"It's not wealthy individuals pushing up the stock. I don't think they have enough firepower," said David Rolfe, chief investment officer at Wedgewood Partners—which includes Berkshire Hathaway among its largest portfolio holdings. Morgan Koenig, Wedgewood's institutional client liaison, added, "We're seeing increased institutional ownership in a period when high-quality stocks are lagging the broad market."
In fact, Rolfe said it is the same stocks doing so poorly for Buffett that may offer a partial explanation for why Berkshire Hathaway is doing so well. "IBM, Coke, Exxon ... Look at stocks in the mega-cap sector, and look at the ones doing poorly ... and you start asking yourself, What else out there is big and part of my potential stock universe and has bulletproof earnings, and the shares aren't demanding in the context of the sixth year of a bull market?"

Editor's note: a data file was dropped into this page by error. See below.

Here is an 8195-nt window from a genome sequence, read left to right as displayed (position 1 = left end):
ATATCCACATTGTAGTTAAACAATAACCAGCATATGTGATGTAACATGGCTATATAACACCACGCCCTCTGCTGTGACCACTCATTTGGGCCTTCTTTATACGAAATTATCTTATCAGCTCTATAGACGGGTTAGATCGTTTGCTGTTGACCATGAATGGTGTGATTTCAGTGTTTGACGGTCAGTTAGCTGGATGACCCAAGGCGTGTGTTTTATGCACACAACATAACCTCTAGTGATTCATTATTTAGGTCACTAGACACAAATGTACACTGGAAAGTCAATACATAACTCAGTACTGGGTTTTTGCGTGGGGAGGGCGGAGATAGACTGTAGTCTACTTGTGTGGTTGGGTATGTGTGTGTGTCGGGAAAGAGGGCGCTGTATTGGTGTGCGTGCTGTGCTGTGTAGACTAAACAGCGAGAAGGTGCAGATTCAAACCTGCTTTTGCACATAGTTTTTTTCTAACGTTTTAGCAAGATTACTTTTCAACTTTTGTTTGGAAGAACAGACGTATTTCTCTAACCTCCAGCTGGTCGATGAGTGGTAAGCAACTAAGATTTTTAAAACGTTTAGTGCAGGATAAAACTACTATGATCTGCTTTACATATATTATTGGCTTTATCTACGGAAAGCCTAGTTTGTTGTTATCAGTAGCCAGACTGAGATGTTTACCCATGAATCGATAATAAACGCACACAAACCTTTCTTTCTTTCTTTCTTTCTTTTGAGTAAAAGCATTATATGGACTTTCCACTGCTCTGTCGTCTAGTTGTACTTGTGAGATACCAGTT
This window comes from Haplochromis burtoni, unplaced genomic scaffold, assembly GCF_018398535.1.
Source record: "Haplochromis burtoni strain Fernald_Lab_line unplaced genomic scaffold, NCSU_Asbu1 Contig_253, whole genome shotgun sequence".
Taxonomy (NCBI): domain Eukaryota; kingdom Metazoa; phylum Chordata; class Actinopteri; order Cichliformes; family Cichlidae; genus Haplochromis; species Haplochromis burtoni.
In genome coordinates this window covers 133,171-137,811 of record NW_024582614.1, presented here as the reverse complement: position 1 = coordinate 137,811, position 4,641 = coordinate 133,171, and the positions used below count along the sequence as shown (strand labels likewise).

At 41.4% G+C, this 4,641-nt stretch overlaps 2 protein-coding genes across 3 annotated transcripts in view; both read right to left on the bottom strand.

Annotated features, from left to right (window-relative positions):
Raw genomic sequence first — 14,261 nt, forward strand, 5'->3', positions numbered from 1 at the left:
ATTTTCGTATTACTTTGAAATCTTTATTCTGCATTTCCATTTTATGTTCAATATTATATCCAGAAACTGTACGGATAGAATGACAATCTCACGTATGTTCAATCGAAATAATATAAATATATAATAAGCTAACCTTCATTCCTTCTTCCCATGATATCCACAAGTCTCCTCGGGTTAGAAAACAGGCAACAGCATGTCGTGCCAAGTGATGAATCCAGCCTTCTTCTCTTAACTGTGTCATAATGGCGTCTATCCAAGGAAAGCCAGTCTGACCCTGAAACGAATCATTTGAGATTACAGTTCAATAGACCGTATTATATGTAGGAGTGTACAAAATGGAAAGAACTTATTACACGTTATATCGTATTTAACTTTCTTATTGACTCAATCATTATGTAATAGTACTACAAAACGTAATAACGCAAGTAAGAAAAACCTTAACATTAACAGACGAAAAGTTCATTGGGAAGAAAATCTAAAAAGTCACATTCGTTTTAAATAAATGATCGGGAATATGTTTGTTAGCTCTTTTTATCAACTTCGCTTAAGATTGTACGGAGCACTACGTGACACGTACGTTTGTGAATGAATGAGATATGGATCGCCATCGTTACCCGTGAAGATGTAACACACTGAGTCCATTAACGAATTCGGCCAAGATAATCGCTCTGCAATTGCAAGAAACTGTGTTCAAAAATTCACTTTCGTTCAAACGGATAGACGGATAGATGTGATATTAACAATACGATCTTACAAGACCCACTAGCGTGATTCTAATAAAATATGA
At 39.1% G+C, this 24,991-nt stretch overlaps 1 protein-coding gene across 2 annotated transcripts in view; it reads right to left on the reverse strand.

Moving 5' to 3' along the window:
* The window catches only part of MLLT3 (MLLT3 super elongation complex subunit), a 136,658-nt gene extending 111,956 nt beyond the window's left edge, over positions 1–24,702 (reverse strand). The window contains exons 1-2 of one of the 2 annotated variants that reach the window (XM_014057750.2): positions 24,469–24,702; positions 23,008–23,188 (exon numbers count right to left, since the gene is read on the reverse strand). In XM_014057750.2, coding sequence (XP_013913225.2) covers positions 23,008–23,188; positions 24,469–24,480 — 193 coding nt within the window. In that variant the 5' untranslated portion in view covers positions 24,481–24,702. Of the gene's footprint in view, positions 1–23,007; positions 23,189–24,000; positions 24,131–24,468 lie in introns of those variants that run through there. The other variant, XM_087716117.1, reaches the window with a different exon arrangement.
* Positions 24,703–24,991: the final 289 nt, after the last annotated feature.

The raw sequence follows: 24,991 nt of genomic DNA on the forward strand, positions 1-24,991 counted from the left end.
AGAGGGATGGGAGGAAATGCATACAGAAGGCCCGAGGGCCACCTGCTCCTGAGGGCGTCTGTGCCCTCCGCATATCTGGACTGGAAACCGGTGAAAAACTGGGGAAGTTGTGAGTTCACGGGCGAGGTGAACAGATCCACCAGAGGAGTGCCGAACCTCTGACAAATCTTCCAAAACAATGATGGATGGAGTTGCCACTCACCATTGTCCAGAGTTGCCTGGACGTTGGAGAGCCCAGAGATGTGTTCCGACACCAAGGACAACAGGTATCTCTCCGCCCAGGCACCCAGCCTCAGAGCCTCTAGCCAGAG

If institutions were piling into shares of Berkshire earlier this year, they would have had good reason. Buffett has set a floor on the stock through his recent addition of a share buyback program, which he set at the level of Berkshire Hathaway shares falling below 1.2 times book value.
"That provides a margin of safety," Koenig said.
Berkshire shares traded very close to that limit earlier this year—they are now trading around 1.5 times book, which, while not nearly as attractive as 1.2 times book, is still not near a 20-year high for the company, Rolfe noted.
Is it already too late for other investors?
Wedgewood trimmed its Berkshire Hathaway position given the stock's performance. It is still among the investment firm's top three holdings but has come down from close to 10 percent to a little under 8 percent, Rolfe said.
"While achieving book value of close to 2 times may be a thing of the past given its size, trading in the 1.5 times to 1.7 times range is not out of line," said Paul Lountzis, president of Lountzis Asset Management, a longtime investor in Berkshire.
Rolfe said that if it traded back down to 1.3 times book value, it would be back to a 9 percent weighting.